For those interested in reading into our project and associated ideas, we are including here some resources that may help.
They each touch on an idea with which we are grappling – some are by those who are associated with our project, others by their colleagues, and some are just on point and connecting to our concerns about contemporary populism – for a great example, see the German Law Journal special edition devoted to Populist constitutionalism: Varieties, complexities, and contradictions.
Abusive constitutionalism – see David Landau’s paper on the use of mechanisms of constitutional change to erode the democratic order, available from SSRN.
Authoritarianism – for a crosscutting analysis connected to ideas important to this project, see the paper from Bojan Bugarič, a member of our International Advisory Board: ‘A Crisis of Constitutional Democracy in Post-Communist Europe: ‘Lands In-Between’ Democracy and Authoritarianism’, which is available from SSRN
Another very useful perspective is found in Sharp Power: Rising Authoritarian Influence, produced by the NED’s International Forum for Democratic Studies in 2017. With keen attention to Argentina, Peru, Poland, and Slovakia, the volume gives timely attention to authoritarian influence efforts in young and vulnerable democracies. Download the full report
Courts – Nick Friedman provides an accessible short paper on ‘The Impact of Populism on Courts: Institutional Legitimacy and the Popular Will’ available from the Foundation for Law, Justice and Society
Constitutions – for a brief survey of contemporary issues, the case of Iceland illustrates some of the tensions involved – see Iceland’s crowd-sourced constitution by Ruth Kinna, Alex Prichard and Thomas Swann. On the particular issue of Constraining Constitutional Change – see the paper by David Landau and Rosalind Dixon (a member of our International Advisory Board) on the legal regulation of constitutional replacement, available from SSRN.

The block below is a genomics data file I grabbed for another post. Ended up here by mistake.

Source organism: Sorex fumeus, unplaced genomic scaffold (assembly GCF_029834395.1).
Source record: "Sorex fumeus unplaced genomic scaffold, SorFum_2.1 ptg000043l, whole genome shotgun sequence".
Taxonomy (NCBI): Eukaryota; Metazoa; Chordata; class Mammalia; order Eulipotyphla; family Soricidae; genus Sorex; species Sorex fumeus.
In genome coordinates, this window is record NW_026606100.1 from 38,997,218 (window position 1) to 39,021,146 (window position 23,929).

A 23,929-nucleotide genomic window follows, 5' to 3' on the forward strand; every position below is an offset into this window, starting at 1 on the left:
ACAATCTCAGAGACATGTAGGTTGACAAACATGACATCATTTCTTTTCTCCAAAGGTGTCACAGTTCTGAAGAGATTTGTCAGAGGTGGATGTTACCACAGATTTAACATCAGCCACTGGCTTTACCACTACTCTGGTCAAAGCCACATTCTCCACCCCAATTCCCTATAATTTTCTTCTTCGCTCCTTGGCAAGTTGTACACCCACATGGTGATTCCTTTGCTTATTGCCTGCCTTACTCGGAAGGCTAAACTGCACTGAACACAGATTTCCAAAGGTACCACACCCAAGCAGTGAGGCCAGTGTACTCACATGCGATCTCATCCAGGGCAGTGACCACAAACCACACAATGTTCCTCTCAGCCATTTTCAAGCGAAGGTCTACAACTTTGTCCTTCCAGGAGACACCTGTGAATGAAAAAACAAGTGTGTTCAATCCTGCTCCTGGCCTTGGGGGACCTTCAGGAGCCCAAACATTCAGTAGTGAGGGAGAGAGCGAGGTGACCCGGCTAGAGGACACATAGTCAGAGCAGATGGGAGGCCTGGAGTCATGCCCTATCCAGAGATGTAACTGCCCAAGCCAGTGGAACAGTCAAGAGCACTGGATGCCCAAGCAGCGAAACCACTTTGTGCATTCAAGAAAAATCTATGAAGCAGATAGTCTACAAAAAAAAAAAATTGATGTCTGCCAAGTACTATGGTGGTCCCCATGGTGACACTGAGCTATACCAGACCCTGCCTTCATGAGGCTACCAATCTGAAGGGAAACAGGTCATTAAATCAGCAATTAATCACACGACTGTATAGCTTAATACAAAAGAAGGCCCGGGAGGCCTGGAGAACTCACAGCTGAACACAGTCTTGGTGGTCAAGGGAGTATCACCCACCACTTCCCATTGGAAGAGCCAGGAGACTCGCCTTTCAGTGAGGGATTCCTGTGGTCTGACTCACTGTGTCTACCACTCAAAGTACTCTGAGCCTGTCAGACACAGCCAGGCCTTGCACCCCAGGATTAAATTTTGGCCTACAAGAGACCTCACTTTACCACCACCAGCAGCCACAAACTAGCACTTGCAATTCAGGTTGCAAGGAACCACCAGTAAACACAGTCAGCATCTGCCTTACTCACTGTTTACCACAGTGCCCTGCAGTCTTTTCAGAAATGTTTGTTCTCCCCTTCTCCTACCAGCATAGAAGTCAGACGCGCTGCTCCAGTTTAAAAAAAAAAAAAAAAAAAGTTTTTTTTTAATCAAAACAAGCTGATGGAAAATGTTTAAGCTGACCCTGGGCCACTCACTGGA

Bicameralism – see the paper by Jeremy Waldron which addresses the aspect of democratic structure and formation that ‘explores Bentham’s diatribe against bicameralism and it infers that a justification for bicameralism rests on the significance of the difference(s) between the second chamber and the first’, available from SSRN. See also a perspective from Giacomo Delledonne on ‘perfect and imperfect’ bicameralism, available from SSRN.
Bicameral states – in a recent paper, Daniel Lane uses statistical analysis of what states do to consider the link between parliamentary structure and treatment of citizens. Lane notes that: ‘Since centuries of commentary tends to lean against bicameralism also, my hypothesis is that a simple statistical test will demonstrate that bicameral nations tend to be more closely correlated with human rights abuses’. He concludes that ‘the real question of this paper may not be, “are bicameral states more likely to abuse their citizens” but rather, as in Milton’s Hell: “are states constructed bicamerally in order to abuse citizens?” ‘ His paper is available from SSRN.
How to ‘do democracy’ – in which Iceland is the oft-cited case in recent times: see the overview of key events, Post-crisis Iceland, additional background on the process of constitutional review, and a profile on one of the new style leaders in Iceland. On the constitutional questions involved, see ‘The Constitutional Experiment in Iceland’ by Baldvin Thor Bergsson and Paul Blokker (the latter a member of our International Advisory Board) which is available from academia.edu. See also Eirikur Bergmann ‘The New Political Order in Post-Crash Iceland: Refoundation, continuity or status quo’ which is available from academia.edu.
Judicial review has a particular role in democracy, but one that is readily suborned by abuses of public authority by those claiming or exercising political power. For background on this central point, from one of our national collaborators, see Theunis Roux The Politico-Legal Dynamics of Judicial Review: A Comparative Analysis available in print and as an ebook
Populism, writes Théo Fournier, ‘is inherent to democracy and the risk of populist behaviour has existed for as long as democracy has existed’. Read more about how he encapsulates the ideas which seem to be the ‘common ground’ of contemporary populists – in a paper for an EUI Workshop held on Populism and Constitutionalism on 20 November 2017.
For more on the issues raised by populism, see the paper from Bojan Bugarič, a member of our International Advisory Board: ‘The Right to Democracy in a Populist Era’, which is available from AJIL as an open source item.
In relation to varieties of populism – see the paper by Noam Gidron and Bart Bonikowski on this ‘widely used and widely contested’ term, in which they put forward a literature review (from the late 19th century to the present), and research agenda, available from SSRN.